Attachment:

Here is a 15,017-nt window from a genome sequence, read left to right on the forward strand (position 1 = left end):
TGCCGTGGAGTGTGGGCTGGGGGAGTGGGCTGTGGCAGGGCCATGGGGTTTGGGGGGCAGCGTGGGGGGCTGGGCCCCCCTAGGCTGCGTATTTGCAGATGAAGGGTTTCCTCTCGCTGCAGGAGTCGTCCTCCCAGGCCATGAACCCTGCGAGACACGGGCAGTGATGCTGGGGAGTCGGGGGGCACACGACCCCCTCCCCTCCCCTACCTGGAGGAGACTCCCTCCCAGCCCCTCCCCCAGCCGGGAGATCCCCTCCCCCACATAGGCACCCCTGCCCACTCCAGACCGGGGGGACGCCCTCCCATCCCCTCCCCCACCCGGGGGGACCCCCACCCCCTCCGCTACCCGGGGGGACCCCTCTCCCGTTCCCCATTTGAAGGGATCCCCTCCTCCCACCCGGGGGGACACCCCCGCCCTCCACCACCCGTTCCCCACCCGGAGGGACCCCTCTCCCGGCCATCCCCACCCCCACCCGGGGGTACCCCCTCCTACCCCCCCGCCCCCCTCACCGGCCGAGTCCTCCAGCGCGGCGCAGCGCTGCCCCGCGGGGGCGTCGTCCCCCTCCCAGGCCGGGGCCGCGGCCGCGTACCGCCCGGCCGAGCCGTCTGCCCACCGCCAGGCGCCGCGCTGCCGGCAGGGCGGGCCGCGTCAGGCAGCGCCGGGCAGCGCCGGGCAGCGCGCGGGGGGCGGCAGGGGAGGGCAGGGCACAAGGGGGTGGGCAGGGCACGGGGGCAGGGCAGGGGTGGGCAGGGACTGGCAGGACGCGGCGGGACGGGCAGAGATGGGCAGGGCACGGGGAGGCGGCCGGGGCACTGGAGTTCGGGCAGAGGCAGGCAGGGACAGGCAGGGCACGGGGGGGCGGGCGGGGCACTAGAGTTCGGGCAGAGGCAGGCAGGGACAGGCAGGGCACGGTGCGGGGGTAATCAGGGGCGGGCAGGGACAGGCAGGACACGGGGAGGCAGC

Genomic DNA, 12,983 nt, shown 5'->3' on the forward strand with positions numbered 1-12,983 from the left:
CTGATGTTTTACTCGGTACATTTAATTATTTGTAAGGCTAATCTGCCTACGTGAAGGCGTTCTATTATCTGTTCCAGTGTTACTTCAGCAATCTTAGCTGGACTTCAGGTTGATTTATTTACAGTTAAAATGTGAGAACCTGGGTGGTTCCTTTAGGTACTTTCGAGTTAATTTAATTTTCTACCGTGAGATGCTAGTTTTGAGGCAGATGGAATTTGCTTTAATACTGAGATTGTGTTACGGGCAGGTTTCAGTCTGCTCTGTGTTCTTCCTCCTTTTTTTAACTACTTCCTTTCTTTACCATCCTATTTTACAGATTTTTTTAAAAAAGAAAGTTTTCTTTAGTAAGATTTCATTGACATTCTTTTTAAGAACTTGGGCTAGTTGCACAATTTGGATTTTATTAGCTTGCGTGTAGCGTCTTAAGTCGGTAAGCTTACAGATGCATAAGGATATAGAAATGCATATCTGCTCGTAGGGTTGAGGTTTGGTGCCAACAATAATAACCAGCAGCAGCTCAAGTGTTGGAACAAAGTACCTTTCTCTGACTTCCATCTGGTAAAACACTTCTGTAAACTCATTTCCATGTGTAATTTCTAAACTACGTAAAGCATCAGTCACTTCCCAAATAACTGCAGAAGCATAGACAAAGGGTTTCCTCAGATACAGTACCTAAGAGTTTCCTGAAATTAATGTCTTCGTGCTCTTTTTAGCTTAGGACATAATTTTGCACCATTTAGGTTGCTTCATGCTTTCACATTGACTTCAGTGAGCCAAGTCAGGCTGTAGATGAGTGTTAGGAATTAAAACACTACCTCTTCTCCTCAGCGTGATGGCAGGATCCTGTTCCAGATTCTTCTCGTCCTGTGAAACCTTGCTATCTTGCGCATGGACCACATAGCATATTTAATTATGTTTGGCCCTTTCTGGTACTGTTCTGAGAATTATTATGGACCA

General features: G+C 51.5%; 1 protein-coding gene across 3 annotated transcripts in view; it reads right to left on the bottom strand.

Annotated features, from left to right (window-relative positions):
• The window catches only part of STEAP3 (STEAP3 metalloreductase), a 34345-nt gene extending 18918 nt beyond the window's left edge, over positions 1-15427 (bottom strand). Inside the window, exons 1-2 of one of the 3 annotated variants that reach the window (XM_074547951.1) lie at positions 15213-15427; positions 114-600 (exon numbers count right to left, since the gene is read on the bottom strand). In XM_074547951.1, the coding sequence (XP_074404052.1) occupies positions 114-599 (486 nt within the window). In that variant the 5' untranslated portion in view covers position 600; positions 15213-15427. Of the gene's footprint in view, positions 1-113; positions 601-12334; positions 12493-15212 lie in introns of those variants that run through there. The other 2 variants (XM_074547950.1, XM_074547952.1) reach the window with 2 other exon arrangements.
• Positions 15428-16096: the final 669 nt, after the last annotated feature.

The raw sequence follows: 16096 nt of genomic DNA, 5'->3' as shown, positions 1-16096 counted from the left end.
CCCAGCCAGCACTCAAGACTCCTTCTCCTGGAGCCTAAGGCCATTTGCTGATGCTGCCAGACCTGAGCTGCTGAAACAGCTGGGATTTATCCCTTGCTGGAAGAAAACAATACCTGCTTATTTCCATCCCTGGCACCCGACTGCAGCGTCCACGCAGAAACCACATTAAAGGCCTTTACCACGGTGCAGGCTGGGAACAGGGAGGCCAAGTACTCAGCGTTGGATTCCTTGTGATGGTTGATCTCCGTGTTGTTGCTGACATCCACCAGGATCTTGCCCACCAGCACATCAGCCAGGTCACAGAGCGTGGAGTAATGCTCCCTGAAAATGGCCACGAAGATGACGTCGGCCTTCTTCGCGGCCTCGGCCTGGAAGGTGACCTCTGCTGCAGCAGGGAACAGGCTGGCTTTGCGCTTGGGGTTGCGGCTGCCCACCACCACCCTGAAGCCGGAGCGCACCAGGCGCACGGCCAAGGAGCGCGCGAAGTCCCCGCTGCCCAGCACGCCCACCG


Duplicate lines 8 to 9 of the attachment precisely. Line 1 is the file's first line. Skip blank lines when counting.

• Positions 15428-16096: the final 669 nt, after the last annotated feature.

The raw sequence follows: 16096 nt of genomic DNA, 5'->3' as shown, positions 1-16096 counted from the left end.